Stephen Willeford is a lifetime National Rifle Association member, and he's here to reveal in an NRA ad that the problem isn't with guns — it's with hearts.
What's the ad all about?
Willeford was featured in one of the NRA's latest ads, in which he describes the moment he discovered that Kelley was systematically murdering churchgoers in the building across the street from him.
In the ad, Willeford said, "My daughter came into the bedroom and she said, 'Dad, there's a man in black tactical gear shooting up the Baptist church.' Every one of those shots, to me, represented one of my neighbors, one of my friends. And I ran as fast as I could."
"Immediately," Willeford added, "[Kelley] came out of the church, shooting at me. He hit the truck in front of me. He hit the car behind, he hit the house behind me. And I hit him."
"He had an AR-15, but so did I. And ... it's not the gun, it's the heart," he said. "It's a matter of the heart. I'm not the bravest man in the world, or anything, but I was here. I was here, and I could do something, and I had to do something."
What about mainstream media?
Willeford also penned an article for The Dallas Morning News, in which he discussed the impending arrival of the NRA for its annual convention in Dallas May 4-6.
In the article, Willeford says that mainstream media is "anti-gun," and notes that anti-gun activists are simply wrong.
"Not everyone in Dallas has welcomed NRA members ahead of this big event," Willeford writes. "Anti-gun politicians and anti-gun activists have made clear their belief that the way to stop criminals is to restrict the rights of law-abiding citizens, and many have blamed the men and women of the NRA for acts of deranged individuals."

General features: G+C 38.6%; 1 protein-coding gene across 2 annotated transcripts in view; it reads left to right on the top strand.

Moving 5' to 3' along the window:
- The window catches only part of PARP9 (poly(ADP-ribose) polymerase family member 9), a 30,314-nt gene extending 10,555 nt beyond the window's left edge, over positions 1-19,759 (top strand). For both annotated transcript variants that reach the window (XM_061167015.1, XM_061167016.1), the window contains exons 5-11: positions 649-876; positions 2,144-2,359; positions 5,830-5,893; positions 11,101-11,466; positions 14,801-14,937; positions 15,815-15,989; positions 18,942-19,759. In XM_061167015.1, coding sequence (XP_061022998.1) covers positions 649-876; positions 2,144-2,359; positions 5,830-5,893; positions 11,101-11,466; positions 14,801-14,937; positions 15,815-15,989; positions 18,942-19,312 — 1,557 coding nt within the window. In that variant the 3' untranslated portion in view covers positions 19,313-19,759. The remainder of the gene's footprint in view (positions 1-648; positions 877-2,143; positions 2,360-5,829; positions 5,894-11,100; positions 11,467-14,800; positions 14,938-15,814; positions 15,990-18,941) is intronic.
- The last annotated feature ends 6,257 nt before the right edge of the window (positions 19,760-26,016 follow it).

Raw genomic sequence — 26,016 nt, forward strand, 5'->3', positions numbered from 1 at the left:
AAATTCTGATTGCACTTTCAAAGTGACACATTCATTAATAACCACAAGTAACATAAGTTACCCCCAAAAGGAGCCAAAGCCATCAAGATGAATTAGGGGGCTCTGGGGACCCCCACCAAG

"Sometimes," he adds, "it feels like the mainstream media hates firearms."
Willeford goes on to continue that he is "proof that they are wrong," and also "proof that the NRA's familiar mantra is true: The best way to stop a bad guy with a gun is a good guy with a gun."
"A lot of gun control groups out there talk about restricting gun rights, but criminals don't obey laws," Willeford later continues. "Those restrictions only affect law-abiding gun owners like me. They do nothing to increase public safety."
Willeford goes on to laud the NRA, adding that the gun organization promotes "safe and responsible use of firearms."
He concludes by expressing his displeasure at U.S. politicians demonizing the NRA.
"I have been saddened to see politicians demonize the men and women of this organization lately," Willeford writes. "It's an organization that taught me a great deal and of which I've been a proud member most of my life."